Which is why I’ve always believed that it’s important getting LOTS of at bats, getting on base, and setting up yourself to score some runs, instead of waiting and focusing on a single home run swing. Call me a marketing “Moneyball” advocate.

There’s a concept I read the other day (the source was copyblogger.com, but it’s originally an idea from Jim Collins in “Great by Choice”) that postulated that smart and successful companies know how to fire off some bullets before putting tons of resources and effort into one big cannonball launch. That way they can see where they land and figure out how to hit what they’re aiming at, before shooting off the heavy artillery. Once they’ve got that learning, THEN they load the cannons and swing for the fences.

I love this idea. In this way, if your bullets don’t hit, you a) haven’t risked too much; and b) use the misses as learning to develop better aim (or a better swing, depending on which metaphor you’re using).  And, having some positive experience and learning before the big swings adds to your confidence and conviction. And your hit rate.

I say, shoot lots of bullets. Both before you launch the cannonballs. And even during, and after you shoot them off. This suggests not only putting out some low cost demonstrations of your idea to get some learning before you launch the big Super Bowl ad, the sexy campaign website, or the high-cost mail piece. But maybe before you even MAKE those high cost items. What do you think?

Politicians are not Stratecutors

It’s political season. And I am constantly struck by how old-fashioned it all seems. While we’re seeing mainly the Republican candidates in full view, this out-dated-ness isn’t restricted to one party. Being a candidate seems to demand adhering to an archaic persona – as Frank Bruni said in the NY Times this past Sunday, “the disconnect between how big our problems are and how just plain stuck the people who are supposed to address them defies belief”. This seems obvious by the fact that the leading candidate for the Republican nomination is still “none of the above”.  Who are these people trying to appeal to?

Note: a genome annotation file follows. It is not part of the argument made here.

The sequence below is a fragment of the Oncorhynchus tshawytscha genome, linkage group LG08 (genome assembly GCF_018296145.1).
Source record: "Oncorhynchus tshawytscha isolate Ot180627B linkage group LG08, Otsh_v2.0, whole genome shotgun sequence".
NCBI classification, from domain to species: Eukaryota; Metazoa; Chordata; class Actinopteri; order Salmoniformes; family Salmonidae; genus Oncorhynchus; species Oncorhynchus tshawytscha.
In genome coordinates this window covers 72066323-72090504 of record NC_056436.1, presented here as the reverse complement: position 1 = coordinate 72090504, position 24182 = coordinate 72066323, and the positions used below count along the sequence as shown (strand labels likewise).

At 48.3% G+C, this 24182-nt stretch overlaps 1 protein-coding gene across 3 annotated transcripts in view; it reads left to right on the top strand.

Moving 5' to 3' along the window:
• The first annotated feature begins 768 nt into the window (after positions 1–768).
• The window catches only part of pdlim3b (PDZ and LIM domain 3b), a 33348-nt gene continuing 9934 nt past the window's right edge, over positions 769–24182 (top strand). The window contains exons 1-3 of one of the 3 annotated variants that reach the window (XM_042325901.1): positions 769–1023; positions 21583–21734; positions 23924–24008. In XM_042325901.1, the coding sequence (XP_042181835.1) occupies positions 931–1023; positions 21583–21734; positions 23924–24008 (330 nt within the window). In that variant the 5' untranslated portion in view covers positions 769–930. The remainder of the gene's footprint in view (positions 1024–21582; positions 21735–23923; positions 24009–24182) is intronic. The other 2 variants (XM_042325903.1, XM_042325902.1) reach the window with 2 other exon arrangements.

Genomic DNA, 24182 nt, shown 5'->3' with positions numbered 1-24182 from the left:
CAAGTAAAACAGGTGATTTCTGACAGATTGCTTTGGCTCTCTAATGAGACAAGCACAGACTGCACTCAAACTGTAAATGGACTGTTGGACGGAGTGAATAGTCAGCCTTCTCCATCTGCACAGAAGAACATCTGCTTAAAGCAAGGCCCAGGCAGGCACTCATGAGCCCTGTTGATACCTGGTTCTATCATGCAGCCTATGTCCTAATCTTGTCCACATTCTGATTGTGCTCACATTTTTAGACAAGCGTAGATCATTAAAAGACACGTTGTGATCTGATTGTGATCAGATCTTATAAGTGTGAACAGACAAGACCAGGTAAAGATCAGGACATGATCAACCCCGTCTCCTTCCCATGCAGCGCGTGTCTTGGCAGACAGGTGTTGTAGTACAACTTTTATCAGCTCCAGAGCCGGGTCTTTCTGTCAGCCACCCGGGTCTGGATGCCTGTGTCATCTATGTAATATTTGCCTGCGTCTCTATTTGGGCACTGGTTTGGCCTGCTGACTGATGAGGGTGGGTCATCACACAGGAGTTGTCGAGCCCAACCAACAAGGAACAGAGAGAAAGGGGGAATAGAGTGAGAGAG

I thought it was interesting to point out that political candidates defy every rule I’ve been talking about and every tenet of Stratecution.

  1. Learning is forbidden.
    They are all “knowers” – they have the answers already and resist learning at  all costs. It’s even unacceptable to talk about learning – having experienced something or heard something that helped them evolve their thinking is a non-starter. And they feel the need to appear  so unwavering, that, to them, to “waffle” or “flip-flop” is the ultimate  insult. Why do people believe that actually evolving your point of view, based  on experience, thinking and learning, is bad? How could being completely and  irrevocably dug in on a position be a good thing?
  2. It’s all high-level, vague generalities.
    They all refer to broad themes like “the  free market”, or “small government”. How about some specifics? How about real  applications of these broad ideas that might actually help us? No, that would  require taking a stand, and working through layers of detail. Not something  that seems to pay off. But that’s where the actual magic will be.
  3. They over-simplify the world.
    They never acknowledge the complex world we live in – and the difficulty in  applying pat, off-the-shelf answers. It’s going to take a lot of stratecution, no matter the approach. And they never talk about the fact that real-world  experience and results may cause a continued evolution of the in-going  approach.
  4. They talk about silver-bullets.
    Each candidate seems to focus on one or two big things that they want to do. But the truth is, it will probably take a lot of little things to get things moving again. What are some of those little things they might have in mind?
  5. None of them have EVER made a mistake.
    It’s always someone else’s fault. And the irony is that a) people relate to honesty; and b) I bet some of their biggest successes come out of the learning they developed from mistakes. But you’ll never hear about that.
  6. They are always CERTAIN about things.
    You will never hear a politician say “I’m not sure” or “I need to learn more about that”. But isn’t that generally the case – I believe this, my experience suggests this, but I  don’t “know” as  yet?

I’m not saying this is the only issue with politicians (especially the current crew). But isn’t it time we had more than just pat answers, posturing and promises? I say, bring on the Stratecutor candidate!